Bangladesh arrests brother of Rohingya armed group leader
The arrest of the ARSA member is the most high-profile since the group was accused of murdering influential Rohingya community leader Mohibullah.
Bangladesh police have arrested the brother of a notorious rebel leader whose organisation has been blamed for murders and drug trafficking in Rohingya refugee camps.
Mohammad Shah Ali was arrested late on Saturday by the elite Armed Police Battalion. He is the half-brother of Ataullah Abu Ammar Jununi, the leader of the Arakan Rohingya Salvation Army (ARSA) armed group.
Commanding officer Naimul Haque told the AFP news agency that Ali had admitted his links with ARSA and that “Ataullah was in regular contact with him”.
He also said police had rescued one person kidnapped by Ali, without giving further details.
The country is home to about 850,000 members of the stateless mostly-Muslim minority, who live in overcrowded settlements after fleeing systemic discrimination and violence in neighbouring Myanmar.
Rohingya refugees are caught in the middle of violence by armed groups within the community and a police crackdown.
ARSA, formerly known as Harakatul Yakeen, says it is fighting on behalf of the dispossessed Rohingya community, which has been denied the most basic rights, including citizenship.
Myanmar authorities have accused its group members of being Muslim “terrorists”.
ARSA first emerged in October 2016 when it attacked three police outposts in the Maungdaw and Rathedaung townships in Myanmar, killing nine police officers.
Arakan is another term for Rakhine, the western state of Myanmar where most of the country’s 800,000 Rohingya live.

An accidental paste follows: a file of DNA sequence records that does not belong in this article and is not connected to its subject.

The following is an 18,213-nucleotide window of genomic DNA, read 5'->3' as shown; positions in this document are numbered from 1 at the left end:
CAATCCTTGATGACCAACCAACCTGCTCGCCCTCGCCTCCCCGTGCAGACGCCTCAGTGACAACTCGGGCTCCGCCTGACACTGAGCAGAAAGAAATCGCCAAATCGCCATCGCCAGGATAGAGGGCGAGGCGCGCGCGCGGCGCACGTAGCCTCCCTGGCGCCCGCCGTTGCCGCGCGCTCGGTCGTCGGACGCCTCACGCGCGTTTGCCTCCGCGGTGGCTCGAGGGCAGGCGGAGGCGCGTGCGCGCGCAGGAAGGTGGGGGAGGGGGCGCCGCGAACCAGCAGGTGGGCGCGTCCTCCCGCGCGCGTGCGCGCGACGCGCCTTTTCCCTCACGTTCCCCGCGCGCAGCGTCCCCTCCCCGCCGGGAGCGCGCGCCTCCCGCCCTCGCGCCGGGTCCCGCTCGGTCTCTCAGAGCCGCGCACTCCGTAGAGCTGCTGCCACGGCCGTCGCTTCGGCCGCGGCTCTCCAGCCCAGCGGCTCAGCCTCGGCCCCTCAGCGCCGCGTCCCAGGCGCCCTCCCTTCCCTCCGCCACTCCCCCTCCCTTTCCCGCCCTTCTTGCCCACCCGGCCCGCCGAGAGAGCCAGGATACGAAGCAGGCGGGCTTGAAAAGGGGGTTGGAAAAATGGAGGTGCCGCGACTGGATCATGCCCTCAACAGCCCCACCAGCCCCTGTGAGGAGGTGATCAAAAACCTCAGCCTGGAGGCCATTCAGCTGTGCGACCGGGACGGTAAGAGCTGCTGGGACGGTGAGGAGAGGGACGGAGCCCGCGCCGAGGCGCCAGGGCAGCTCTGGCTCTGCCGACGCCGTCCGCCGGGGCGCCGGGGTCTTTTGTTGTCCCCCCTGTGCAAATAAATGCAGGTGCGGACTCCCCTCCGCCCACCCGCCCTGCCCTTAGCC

Mohammad Salim, a Rohingya refugee living in Nouakar Mat camp, welcomed Ali’s arrest. “Everyone here is terrified by him,” Salim told AFP. “[He] used to oppress us.”
Ali’s capture was the most high-profile arrest of an ARSA member since the group was accused of murdering influential Rohingya community leader Mohibullah in September and killing seven others at an Islamic seminary soon after.
Bangladesh authorities launched a dragnet in the camps after the murders, arresting hundreds of people.
Tom Andrews, the United Nations special rapporteur for Myanmar, visited the camps last month and blamed ARSA for much of the crime committed there.
There was no immediate comment from ARSA on Saturday’s arrest.
Amnesty International has urged a thorough investigation into Mohibullah’s death and for the Bangladeshi authorities and the UN refugee agency to work together to ensure the protection of people living in the camps, which the group said were facing an “increasing problem” of violence often linked to the control of illicit drugs.
Invited to the White House and to speak to the UN Human Rights Council, Mohibullah was one of the most high-profile advocates for the Rohingya, whose treatment is now the subject of a genocide investigation in The Hague.
ARSA leader Ataullah has denied the group’s involvement in the drug trade, instead accusing Bangladesh authorities of trafficking methamphetamine pills and blaming Rohingya refugees.
The group has also rejected accusations of having links with al-Qaeda, ISIL (ISIS) or other armed groups.